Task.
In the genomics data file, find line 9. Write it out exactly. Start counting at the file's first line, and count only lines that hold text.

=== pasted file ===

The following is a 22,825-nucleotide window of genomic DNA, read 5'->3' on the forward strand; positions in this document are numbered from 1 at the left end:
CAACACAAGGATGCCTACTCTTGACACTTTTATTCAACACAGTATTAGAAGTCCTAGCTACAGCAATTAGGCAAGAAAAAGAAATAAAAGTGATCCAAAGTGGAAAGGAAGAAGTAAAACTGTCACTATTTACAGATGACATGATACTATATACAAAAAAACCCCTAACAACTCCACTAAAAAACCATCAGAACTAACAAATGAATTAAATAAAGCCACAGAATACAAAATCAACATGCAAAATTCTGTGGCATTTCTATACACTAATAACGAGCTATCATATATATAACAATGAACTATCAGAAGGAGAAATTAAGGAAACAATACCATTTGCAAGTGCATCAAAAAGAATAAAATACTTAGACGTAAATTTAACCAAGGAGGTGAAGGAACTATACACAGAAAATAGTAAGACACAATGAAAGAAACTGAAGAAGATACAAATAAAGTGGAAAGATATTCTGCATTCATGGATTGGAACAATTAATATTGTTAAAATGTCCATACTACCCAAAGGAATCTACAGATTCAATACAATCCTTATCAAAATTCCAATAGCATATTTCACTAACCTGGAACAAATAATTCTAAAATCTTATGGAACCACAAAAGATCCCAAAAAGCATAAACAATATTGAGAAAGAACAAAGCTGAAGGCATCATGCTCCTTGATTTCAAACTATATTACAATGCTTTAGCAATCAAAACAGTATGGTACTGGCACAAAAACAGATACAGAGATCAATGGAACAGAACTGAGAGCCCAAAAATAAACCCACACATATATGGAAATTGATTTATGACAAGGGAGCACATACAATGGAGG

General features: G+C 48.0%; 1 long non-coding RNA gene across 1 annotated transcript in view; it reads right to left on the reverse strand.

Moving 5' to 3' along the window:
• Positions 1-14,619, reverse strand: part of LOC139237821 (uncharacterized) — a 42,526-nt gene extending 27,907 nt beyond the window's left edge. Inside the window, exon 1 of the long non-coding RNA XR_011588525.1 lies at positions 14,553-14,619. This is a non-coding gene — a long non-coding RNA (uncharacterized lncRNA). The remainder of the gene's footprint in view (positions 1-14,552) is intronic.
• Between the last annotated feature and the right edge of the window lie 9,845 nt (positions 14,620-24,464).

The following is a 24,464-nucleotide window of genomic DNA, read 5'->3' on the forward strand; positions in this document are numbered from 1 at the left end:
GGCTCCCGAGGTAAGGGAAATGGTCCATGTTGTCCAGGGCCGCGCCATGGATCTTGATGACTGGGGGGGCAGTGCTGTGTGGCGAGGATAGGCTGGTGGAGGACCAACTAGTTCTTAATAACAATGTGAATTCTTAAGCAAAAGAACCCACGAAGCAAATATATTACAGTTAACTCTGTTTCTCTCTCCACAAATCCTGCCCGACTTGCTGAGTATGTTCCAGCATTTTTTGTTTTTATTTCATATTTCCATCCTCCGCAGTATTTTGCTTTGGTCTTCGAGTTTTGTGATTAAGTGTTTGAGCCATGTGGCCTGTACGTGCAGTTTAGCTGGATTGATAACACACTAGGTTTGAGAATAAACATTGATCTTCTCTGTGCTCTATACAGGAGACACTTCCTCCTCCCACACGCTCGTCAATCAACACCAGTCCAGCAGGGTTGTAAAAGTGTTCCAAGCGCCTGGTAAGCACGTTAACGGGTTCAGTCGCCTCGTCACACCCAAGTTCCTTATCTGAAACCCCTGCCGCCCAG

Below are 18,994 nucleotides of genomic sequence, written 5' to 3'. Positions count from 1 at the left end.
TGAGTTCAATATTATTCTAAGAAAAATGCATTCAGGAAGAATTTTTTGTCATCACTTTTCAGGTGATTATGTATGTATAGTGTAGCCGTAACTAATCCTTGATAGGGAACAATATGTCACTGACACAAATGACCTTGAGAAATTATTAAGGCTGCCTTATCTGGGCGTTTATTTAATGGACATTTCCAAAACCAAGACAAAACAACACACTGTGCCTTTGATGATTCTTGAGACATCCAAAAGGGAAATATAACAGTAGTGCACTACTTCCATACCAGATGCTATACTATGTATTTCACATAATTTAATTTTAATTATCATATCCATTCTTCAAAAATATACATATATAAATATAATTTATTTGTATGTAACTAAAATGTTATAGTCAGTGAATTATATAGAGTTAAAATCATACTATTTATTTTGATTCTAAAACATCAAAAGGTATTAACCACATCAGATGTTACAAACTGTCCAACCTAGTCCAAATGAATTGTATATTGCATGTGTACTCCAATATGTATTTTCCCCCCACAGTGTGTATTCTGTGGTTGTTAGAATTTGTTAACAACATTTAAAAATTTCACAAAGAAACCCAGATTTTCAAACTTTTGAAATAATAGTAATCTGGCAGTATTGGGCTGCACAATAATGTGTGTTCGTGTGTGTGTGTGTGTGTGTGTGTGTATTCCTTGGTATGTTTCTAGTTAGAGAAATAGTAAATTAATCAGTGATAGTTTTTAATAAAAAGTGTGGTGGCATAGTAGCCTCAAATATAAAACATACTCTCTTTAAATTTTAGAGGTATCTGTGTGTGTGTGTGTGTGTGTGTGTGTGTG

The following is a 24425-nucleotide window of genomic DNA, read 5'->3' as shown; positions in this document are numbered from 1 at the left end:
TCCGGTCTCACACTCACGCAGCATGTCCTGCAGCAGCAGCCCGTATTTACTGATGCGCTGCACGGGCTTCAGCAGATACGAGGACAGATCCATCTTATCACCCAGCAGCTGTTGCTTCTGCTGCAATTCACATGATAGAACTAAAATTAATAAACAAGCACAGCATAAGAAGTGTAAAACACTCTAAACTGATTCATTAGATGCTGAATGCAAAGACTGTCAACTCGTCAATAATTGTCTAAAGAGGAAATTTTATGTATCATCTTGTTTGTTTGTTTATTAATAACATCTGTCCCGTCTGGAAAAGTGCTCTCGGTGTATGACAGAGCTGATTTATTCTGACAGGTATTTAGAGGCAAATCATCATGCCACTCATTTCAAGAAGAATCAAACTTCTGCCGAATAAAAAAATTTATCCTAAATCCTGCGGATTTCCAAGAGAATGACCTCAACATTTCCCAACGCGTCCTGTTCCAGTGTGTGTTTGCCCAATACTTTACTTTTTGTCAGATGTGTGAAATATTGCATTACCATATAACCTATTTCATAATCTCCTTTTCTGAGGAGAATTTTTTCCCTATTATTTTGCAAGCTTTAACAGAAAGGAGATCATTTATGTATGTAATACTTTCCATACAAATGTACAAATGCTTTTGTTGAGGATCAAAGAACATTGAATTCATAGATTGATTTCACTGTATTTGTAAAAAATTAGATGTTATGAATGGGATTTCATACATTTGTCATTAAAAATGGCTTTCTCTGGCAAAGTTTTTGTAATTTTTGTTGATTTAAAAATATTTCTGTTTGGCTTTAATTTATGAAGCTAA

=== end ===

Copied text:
Below are 18,994 nucleotides of genomic sequence, written 5' to 3'. Positions count from 1 at the left end.